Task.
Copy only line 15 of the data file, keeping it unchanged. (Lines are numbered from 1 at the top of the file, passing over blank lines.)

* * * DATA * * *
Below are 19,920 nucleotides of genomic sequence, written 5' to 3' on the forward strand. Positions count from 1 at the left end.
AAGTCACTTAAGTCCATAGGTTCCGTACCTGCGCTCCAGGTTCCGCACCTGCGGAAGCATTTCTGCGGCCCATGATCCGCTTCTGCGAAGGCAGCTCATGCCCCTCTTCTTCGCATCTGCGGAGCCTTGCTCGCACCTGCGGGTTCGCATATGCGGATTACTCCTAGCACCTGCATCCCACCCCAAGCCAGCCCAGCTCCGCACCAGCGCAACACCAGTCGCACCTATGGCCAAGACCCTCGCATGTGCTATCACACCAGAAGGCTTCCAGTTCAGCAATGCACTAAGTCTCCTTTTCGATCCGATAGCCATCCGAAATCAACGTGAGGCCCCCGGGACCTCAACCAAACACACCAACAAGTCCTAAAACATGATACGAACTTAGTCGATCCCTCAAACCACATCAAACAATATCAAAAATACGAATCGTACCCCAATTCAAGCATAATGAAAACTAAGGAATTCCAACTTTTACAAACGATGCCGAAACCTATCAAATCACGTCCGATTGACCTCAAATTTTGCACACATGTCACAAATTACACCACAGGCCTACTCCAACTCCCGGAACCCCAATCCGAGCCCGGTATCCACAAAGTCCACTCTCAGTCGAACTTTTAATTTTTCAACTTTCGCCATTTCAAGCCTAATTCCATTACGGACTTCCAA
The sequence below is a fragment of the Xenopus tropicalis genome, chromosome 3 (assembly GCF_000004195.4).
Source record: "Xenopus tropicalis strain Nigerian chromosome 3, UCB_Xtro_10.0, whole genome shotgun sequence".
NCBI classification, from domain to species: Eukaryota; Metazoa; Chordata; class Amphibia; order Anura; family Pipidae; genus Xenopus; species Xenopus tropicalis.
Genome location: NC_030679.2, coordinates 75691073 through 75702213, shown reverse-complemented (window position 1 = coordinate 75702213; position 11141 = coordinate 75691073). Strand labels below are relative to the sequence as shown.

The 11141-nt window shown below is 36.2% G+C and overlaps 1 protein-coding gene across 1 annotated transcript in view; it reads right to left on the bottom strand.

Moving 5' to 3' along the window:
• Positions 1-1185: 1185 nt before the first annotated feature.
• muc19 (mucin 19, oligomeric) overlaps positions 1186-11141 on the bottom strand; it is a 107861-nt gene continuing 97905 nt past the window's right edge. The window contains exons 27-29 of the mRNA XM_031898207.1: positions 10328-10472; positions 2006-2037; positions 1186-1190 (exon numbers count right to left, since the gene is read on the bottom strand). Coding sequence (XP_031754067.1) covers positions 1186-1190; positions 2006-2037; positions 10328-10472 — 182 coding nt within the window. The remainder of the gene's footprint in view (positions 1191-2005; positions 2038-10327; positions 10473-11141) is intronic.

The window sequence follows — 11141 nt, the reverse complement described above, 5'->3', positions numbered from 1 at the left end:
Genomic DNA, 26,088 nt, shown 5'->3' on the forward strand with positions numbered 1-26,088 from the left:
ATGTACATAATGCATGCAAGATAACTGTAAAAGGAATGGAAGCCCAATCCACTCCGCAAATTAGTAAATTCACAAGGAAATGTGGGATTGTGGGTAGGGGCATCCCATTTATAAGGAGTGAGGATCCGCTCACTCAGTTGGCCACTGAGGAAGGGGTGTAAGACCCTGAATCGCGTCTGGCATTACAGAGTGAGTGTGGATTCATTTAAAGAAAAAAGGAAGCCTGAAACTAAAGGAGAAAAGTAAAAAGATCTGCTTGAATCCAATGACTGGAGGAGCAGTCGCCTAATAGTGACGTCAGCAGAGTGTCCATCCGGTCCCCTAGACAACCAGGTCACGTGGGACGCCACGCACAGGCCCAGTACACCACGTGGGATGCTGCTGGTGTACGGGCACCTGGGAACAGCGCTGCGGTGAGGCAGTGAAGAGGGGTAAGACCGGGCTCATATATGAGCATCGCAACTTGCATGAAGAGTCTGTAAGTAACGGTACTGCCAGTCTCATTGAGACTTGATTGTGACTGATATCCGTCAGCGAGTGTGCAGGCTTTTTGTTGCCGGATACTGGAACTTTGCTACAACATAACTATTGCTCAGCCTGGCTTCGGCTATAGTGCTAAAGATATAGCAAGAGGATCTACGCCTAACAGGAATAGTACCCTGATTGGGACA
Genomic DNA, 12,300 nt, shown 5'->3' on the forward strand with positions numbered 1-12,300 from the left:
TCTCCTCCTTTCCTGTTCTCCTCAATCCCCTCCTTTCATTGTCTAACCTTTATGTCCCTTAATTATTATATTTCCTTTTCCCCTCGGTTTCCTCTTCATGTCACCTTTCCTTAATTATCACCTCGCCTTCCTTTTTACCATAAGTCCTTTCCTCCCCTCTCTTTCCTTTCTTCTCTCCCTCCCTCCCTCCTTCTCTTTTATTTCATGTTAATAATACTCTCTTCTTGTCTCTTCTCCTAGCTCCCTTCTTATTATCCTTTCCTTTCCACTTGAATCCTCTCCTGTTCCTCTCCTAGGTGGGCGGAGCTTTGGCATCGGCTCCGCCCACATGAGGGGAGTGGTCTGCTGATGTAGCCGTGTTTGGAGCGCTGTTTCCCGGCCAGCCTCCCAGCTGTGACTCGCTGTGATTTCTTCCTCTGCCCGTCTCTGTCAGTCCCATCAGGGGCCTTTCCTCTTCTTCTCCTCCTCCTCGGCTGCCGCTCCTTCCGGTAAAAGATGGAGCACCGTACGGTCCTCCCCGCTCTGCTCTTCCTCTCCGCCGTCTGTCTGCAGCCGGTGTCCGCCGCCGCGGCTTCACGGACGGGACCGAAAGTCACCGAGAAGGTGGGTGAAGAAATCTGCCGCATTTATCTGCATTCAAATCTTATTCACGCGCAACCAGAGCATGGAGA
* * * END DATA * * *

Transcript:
TCTCCTCCTTTCCTGTTCTCCTCAATCCCCTCCTTTCATTGTCTAACCTTTATGTCCCTTAATTATTATATTTCCTTTTCCCCTCGGTTTCCTCTTCATGTCACCTTTCCTTAATTATCACCTCGCCTTCCTTTTTACCATAAGTCCTTTCCTCCCCTCTCTTTCCTTTCTTCTCTCCCTCCCTCCCTCCTTCTCTTTTATTTCATGTTAATAATACTCTCTTCTTGTCTCTTCTCCTAGCTCCCTTCTTATTATCCTTTCCTTTCCACTTGAATCCTCTCCTGTTCCTCTCCTAGGTGGGCGGAGCTTTGGCATCGGCTCCGCCCACATGAGGGGAGTGGTCTGCTGATGTAGCCGTGTTTGGAGCGCTGTTTCCCGGCCAGCCTCCCAGCTGTGACTCGCTGTGATTTCTTCCTCTGCCCGTCTCTGTCAGTCCCATCAGGGGCCTTTCCTCTTCTTCTCCTCCTCCTCGGCTGCCGCTCCTTCCGGTAAAAGATGGAGCACCGTACGGTCCTCCCCGCTCTGCTCTTCCTCTCCGCCGTCTGTCTGCAGCCGGTGTCCGCCGCCGCGGCTTCACGGACGGGACCGAAAGTCACCGAGAAGGTGGGTGAAGAAATCTGCCGCATTTATCTGCATTCAAATCTTATTCACGCGCAACCAGAGCATGGAGA